Despite the potentially catastrophic consequences for individuals and communities, some people and institutions see racial profiling as a normal, even effective tool for gathering information, assessing risk and ensuring safety.
Ontario is at a critical juncture
In terms of addressing racial profiling, we are at a critical juncture in Ontario. Ontario is becoming more racially, ethnically and religiously diverse and yet increasingly economically stratified. Many institutions in society are becoming more focused on assessing potential threats to safety, citing concerns about terrorism and violence. As well, advances in technology make it easier for institutions that assess risk to collect, analyze, store and share people’s information.
Concerns about racial profiling take place against this backdrop of heightened security. People from many different communities experience racial profiling. However, it is often directed at Indigenous peoples, Muslims, Arabs, West Asians and Black people, and is often influenced by the distinctly negative stereotypes that people in these communities face. In Ontario today, many people are concerned about racial profiling in the form of police stop practices (including “street checks” or “carding”), police use of force, deaths at the hands of police, disproportionate use of segregation on Indigenous and Black prisoners, heightened scrutiny and surveillance of Muslims, Arabs and West Asian people in society (including at airports and border crossings), the role that racial profiling may play in the overrepresentation of Black and Indigenous children in child welfare investigations, and disproportionate discipline of racialized students in the education system.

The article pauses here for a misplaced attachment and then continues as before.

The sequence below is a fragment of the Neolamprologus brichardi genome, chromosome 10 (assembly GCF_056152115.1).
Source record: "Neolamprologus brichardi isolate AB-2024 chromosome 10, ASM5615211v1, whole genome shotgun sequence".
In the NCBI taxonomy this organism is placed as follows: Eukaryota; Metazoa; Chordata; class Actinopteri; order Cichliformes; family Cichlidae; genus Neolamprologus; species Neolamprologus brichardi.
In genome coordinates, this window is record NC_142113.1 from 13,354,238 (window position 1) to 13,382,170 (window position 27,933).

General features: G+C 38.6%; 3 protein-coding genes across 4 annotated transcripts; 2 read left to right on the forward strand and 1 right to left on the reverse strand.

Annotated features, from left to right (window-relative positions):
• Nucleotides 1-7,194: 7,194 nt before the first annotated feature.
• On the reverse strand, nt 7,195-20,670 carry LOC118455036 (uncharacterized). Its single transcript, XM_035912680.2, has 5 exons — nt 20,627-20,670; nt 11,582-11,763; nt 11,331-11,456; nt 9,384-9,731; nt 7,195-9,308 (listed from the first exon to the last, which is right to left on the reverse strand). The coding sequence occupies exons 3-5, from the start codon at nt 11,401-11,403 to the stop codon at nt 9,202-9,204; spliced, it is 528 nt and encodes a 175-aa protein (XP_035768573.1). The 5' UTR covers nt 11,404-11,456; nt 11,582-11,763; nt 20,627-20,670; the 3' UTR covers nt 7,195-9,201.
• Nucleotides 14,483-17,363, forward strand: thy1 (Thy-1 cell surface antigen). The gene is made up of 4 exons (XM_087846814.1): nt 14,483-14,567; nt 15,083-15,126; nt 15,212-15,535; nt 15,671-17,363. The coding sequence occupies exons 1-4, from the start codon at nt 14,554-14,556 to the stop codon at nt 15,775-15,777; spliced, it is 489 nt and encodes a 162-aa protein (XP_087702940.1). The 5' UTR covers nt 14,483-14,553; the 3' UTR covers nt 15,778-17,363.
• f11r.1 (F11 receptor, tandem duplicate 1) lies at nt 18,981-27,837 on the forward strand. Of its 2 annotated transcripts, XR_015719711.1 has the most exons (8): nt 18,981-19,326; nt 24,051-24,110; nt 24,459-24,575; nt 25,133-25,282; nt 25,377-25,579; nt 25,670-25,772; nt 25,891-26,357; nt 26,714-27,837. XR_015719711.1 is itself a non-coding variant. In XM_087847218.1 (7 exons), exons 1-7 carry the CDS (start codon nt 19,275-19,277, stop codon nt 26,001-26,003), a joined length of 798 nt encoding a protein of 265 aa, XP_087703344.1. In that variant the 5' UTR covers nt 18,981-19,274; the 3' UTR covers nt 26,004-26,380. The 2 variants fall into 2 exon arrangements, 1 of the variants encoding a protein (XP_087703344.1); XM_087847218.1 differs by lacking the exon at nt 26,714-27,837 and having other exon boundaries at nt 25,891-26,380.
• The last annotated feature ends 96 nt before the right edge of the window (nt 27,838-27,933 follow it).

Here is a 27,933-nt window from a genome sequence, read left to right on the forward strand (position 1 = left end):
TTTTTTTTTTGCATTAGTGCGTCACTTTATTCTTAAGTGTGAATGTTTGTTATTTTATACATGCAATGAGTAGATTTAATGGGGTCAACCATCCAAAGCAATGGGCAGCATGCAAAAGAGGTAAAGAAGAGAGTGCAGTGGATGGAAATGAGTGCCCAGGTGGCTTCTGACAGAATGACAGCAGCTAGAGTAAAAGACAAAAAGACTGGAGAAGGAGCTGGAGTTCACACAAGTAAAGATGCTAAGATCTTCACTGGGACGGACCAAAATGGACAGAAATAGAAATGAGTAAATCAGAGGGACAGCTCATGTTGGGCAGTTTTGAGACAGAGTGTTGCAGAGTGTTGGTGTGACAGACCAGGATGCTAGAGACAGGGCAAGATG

A core part of the OHRC’s work
Combatting racial discrimination, including racial profiling, is a core part of the work of the Ontario Human Rights Commission (OHRC). In 2003, we released the results of a year-long inquiry on the personal and social impacts of racial profiling. Through detailed first-person narratives, our report, Paying the price: The human cost of racial profiling, showed the severe and widespread impacts of profiling on racialized and Indigenous individuals and communities. It described how racial profiling fractures trust in our public institutions, criminalizes youth, and decreases people’s sense of citizenship and belonging in Ontario society.
This inquiry led to the development of the OHRC’s Policy and guidelines on racism and racial discrimination in 2005. This policy provides guidance on people’s rights under the Code to be free from racial discrimination, and on how organizations and individuals can prevent and respond to it. It addresses racial discrimination in all its forms, including racial profiling.